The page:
NWPR Books

NWPR Books
6:22 am
Mon April 14, 2014

Kristen Wiig, Alice Munro And Negative Space In Fiction

Kristen Wiig plays Johanna Parry in Hateship Loveship, adapted from an Alice Munro short story.
IFC Films

[This piece discusses the plot of both the Alice Munro short story on which Hateship Loveship is based and the film itself, although it's frankly nothing you can't intuit from the trailer.]

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NWPR Books
4:19 am
Mon April 14, 2014

Book News: 'Captain Underpants' Is 2013's Most Vilified Book

Scholastic Inc.

The daily lowdown on books, publishing, and the occasional author behaving badly.

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NWPR Books
4:03 pm
Sun April 13, 2014

What 'Life In The New Cuba' Is Really Like

Daily life has slowly been changing in Cuba, since Fidel Castro ceded power in 2006 to his brother Raul, who became president in 2008.
Franklin Reyes AP

Since Fidel Castro ceded authority to his brother Raul in 2006, life in Cuba has slowly been changing. Young Cubans are more comfortable talking about their government and cellphones have begun to open up the island more, connecting it in a small way to the outside world.

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NWPR Books
4:35 am
Sun April 13, 2014

Book Tells Of Life As A Perennial Co-Star, Almost Famous

Originally published on Sun April 13, 2014 3:54 pm

Transcript

RACHEL MARTIN, HOST:

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NWPR Books
4:35 am
Sun April 13, 2014

Characters Try On Different Cultures In 'Other Language'

Originally published on Sun April 13, 2014 3:54 pm

Transcript

RACHEL MARTIN, HOST:

Francesca Marciano has the rare distinction of being a celebrated writer in two languages.

FRANCESCA MARCIANO: It's almost as if by now I have two brains that are running parallel to one another. One brain writes films in Italian and the other brain seems to be writing novels in English.

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NWPR Books
7:30 am
Fri April 11, 2014

Poetic Take On Black Boxer Lands Punches With Broad Appeal

In the ring, Johnson was a master of defense, with a powerful knockout punch and an unprecedented talent for talking trash.
Topical Press Agency Getty Images

April is National Poetry Month, and Code Switch is celebrating by writing about great poets of color and their poems that address issues of race, culture and ethnicity. We began the series with an invitation to our readers to help us build a collaborative poem.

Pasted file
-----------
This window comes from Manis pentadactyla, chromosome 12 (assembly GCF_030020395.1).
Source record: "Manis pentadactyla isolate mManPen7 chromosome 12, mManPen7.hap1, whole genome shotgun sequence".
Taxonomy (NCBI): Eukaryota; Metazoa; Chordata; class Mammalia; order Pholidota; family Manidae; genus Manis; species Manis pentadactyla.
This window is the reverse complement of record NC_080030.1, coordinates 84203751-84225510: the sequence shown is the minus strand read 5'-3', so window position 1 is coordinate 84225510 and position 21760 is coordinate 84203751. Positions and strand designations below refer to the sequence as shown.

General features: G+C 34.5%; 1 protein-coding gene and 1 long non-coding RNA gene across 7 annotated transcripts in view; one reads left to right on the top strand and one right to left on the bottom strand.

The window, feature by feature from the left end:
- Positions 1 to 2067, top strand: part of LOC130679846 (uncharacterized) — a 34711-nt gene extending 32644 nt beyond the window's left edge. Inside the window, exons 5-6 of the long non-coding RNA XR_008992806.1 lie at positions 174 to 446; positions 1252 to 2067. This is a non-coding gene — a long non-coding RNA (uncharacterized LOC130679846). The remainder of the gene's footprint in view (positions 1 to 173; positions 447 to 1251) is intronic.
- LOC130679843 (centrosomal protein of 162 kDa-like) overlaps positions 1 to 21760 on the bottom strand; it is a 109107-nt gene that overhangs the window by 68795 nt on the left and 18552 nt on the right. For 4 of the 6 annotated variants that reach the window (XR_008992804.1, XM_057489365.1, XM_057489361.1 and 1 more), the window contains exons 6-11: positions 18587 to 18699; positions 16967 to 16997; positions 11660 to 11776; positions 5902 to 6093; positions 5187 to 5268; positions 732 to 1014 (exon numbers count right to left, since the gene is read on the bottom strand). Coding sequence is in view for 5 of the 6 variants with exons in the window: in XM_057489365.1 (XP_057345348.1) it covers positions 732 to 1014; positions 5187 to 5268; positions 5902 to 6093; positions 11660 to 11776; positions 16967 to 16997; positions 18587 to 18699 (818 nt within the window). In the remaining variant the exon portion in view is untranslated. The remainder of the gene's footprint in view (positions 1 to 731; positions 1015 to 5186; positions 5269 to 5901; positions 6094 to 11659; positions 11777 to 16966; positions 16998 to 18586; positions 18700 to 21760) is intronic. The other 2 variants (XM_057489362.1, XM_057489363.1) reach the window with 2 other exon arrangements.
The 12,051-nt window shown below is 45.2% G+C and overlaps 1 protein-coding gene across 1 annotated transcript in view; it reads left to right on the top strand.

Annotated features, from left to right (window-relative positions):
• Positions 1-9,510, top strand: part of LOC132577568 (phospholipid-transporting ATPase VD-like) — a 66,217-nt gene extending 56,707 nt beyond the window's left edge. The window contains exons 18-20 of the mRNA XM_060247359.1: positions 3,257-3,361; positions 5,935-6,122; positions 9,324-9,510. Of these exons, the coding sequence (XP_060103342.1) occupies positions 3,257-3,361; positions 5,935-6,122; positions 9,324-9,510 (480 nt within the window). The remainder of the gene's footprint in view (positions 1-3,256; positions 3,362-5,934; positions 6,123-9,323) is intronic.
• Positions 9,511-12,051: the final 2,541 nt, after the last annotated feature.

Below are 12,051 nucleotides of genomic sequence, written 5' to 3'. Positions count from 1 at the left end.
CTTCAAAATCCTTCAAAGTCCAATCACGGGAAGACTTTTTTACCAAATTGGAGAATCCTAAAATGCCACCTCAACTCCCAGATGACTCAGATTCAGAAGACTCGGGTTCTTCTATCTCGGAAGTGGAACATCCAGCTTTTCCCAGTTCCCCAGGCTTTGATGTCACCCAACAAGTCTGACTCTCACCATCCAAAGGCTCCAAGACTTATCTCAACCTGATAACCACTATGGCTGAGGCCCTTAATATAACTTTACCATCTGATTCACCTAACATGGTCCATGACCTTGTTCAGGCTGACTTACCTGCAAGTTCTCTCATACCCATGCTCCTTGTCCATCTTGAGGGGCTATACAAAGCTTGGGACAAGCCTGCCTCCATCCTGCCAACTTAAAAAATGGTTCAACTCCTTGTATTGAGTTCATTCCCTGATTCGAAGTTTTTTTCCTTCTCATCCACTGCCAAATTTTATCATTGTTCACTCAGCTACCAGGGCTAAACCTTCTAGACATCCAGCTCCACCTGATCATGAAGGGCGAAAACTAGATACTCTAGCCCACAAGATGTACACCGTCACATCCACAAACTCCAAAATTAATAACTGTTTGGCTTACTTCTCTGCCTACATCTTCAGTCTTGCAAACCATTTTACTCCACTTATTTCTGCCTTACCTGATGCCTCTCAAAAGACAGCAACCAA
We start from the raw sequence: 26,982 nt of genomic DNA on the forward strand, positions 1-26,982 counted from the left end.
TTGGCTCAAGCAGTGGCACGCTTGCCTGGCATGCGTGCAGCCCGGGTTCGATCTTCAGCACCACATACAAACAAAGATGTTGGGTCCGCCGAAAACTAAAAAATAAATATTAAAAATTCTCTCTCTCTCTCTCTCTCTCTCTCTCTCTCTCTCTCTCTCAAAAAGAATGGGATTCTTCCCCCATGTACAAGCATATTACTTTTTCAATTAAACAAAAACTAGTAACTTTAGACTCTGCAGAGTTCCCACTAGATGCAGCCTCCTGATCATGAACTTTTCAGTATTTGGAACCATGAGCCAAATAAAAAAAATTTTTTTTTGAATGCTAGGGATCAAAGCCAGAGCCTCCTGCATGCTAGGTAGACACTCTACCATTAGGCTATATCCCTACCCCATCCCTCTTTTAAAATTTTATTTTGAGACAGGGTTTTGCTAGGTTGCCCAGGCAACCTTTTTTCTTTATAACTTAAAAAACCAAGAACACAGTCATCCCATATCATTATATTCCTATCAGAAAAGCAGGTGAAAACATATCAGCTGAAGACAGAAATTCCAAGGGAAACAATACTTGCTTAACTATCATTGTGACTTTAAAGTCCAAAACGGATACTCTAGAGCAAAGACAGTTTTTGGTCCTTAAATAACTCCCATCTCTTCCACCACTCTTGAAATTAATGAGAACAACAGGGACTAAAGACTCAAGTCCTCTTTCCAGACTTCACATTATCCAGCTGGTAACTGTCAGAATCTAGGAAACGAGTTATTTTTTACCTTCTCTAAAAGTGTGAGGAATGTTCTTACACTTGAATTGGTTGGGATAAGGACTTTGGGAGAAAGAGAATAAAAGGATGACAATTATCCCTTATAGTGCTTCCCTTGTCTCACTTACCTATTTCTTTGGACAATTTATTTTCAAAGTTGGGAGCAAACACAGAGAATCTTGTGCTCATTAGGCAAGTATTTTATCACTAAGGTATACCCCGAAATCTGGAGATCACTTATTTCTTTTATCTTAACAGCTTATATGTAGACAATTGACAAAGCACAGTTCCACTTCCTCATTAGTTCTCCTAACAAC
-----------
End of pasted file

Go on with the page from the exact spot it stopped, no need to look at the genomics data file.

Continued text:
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NWPR Books
2:21 pm
Thu April 10, 2014

After A Disaster In 'Family Life,' Relief Never Comes

iStockphoto

Originally published on Thu April 10, 2014 5:12 pm

Some things in life are just too painful to accept, and the same is true in novels. Family Life is the story of the Mishras, who immigrate to the U.S. in the late 1970s from India. Their departure is such a big deal that townspeople gather around just to have a look at their airplane tickets. Expectations of the life that awaits them start to build. "Americans clean themselves with paper, not water," says a classmate of the younger Mishra brother, Ajay, who narrates the novel. "In America, they say 'yeah' not yes," the boy goes on. To which Ajay replies, "That's nothing.

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NWPR Books
11:19 am
Thu April 10, 2014

Writers Of Color Flock To Social Media For A New Way To Use Language

Kima Jones, like many other poets of color, uses social media as a tool to reach audiences that don't typically read literary journals.
Courtesy of Kima Jones

"How do we enter the poem?" That's the first question poets are asked to consider for their readers. When reworking and formatting, before the line breaks or last word, the poet must find a way into the poem, first, to show the reader how to get there for herself.

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NWPR Books
8:00 am
Thu April 10, 2014

Glossy As Film, This Handbook Was Made For The Multiplex

iStockphoto

First, a confession: I've been a serial intern. Like so many other millennials, I've hopped from internship to internship, my wages often paid more in promises than recognized currency. And though my last internship — here at NPR Books — was one of the best things to happen to me (hi there, Boss!), it's safe to say that I carried into Shane Kuhn's new novel some preconceived notions. Even before I opened The Intern's Handbook, I knew that my review might need some sort of disclaimer. Consider this it.

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NWPR Books
6:46 am
Thu April 10, 2014

'Astonish Me' Is An Artful, Elegant Dance

Maggie Shipstead is a graduate of the Iowa Writers' Workshop and the author of Seating Arrangements.
Alisha & Brook

"Etonnez-moi," Sergei Diaghilev, the founder of the Ballets Russes, used to say to his dancers. Astonish me. Maggie Shipstead's book of the same name does not astonish; rather, it charms. It is full of the kind of prose you want to curl up and nest in like a cat: seamless and full of small elegances.

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